‘On the Bus My Oyster Card Goes “Ding De Diing De Ding Ding” ’: Transforming the Space of London’s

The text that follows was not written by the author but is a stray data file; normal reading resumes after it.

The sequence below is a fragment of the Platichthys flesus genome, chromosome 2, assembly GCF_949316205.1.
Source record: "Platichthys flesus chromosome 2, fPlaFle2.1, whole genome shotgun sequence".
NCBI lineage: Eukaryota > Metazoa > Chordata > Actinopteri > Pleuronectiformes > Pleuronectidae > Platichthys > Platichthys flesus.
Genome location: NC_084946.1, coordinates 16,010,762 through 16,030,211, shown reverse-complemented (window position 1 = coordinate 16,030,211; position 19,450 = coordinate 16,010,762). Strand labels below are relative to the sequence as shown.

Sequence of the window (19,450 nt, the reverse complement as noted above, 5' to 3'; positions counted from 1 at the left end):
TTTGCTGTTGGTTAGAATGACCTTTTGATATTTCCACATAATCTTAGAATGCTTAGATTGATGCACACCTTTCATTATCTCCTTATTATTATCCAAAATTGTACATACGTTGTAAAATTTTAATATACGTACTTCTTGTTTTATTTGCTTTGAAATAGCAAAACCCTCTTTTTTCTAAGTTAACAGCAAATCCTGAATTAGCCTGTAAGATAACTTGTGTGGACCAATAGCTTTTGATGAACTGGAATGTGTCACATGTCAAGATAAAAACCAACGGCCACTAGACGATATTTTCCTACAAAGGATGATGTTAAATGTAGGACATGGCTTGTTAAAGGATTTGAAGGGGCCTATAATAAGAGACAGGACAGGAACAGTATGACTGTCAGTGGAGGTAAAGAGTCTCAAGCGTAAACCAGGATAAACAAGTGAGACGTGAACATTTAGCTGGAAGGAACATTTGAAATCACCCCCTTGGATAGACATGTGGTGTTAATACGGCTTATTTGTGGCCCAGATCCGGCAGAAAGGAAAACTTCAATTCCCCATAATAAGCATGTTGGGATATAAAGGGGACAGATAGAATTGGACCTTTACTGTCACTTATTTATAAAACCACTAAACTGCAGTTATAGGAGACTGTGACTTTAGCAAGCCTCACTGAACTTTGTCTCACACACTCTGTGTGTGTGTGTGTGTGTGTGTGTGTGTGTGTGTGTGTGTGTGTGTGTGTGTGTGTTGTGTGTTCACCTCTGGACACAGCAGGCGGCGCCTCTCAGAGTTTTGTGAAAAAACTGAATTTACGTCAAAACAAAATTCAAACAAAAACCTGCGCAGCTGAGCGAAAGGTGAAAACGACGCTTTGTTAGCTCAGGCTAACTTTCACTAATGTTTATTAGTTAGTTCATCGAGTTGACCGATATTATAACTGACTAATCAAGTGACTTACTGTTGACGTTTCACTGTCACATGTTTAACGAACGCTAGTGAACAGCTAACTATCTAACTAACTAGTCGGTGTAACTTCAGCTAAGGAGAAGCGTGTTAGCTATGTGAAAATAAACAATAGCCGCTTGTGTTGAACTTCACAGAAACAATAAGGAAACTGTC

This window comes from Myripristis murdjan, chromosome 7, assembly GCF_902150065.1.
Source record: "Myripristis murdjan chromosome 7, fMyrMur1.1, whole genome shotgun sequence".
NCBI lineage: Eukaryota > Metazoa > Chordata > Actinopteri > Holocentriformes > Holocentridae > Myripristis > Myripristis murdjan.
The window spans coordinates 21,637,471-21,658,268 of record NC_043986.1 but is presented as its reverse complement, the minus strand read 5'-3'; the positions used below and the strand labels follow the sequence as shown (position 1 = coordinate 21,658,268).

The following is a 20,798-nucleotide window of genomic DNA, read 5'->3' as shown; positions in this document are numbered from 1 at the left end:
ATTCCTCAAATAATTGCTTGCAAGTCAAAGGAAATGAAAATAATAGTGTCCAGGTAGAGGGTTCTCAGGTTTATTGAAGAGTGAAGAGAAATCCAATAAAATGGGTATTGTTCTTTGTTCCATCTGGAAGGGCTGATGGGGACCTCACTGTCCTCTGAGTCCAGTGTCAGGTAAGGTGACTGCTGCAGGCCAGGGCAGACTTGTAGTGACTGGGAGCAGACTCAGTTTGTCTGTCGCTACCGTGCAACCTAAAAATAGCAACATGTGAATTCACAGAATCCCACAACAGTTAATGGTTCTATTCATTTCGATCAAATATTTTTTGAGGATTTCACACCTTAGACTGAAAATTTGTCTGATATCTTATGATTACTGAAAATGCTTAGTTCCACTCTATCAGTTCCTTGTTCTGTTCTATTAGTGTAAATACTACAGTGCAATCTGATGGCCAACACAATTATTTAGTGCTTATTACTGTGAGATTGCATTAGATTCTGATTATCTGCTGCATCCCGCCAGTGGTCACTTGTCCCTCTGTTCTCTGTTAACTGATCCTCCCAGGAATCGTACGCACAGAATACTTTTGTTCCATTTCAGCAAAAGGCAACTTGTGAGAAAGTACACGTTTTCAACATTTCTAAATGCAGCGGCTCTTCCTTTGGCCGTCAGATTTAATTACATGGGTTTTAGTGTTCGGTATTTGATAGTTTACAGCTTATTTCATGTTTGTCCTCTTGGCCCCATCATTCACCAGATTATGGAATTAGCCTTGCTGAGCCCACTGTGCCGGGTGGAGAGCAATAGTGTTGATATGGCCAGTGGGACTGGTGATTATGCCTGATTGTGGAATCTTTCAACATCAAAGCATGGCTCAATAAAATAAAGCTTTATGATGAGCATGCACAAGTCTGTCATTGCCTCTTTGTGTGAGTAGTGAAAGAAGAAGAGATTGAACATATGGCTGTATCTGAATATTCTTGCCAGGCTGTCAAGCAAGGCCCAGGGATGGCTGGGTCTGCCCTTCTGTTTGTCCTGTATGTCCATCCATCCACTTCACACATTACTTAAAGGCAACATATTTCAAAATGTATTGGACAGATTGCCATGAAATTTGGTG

On an April evening’s journey from Streatham to Tooting the actions of two teenagers prompted me to think about the sociality of public travel, when they responded to the anonymous voice that organises their journey on the 319 through this area of South London. After our imminent arrival at ‘Tooting Bec Lido’ was announced through the speakers in the ceiling, the girl closest to me mimicked these words, giving an almost exact repetition of this voice from her position at the back of the bus. Her friend, in turn, responded to this marking of the received pronunciation of ‘Tooting Bec Lido’ employed by the disembodied female voice, by repeating the word ‘Lido’ in her vernacular English, common to the area. By signifyin(g)1 on this announcement the first girl drew attention to the incongruence between the way in which that voice is used to organise bus journeys and the girls’ own understanding of their local area. Through the girls’ use of repetition, an aspect of the cultural politics of bus travel was briefly made apparent. There was a conflict between their local vernacular and the universalising, standard English of the announcement. The final repetition (which isolated and corrected the anomalous word) performed a different function from the initial marking. The second girl asserted the primacy of their language and knowledge over that of the anonymous female’s voice. Nothing further was said by either girl on this matter. There was no discussion of why ‘Lido’ was pronounced by the disembodied voice in that way, or of whether the announcement was useful to them at all; the job had been done. Their values had been asserted. Their common sense understanding of the world and use of language had been affirmed by one another. The incident makes apparent how the organisation of space on London’s buses, far from being neutral, embodies particular forms, values, and relations, and makes these felt in the lived experience of passengers. That space is meaningful to passengers, who do not simply travel on the bus, but interpret it, communicate with one another through it, and perform social acts within it.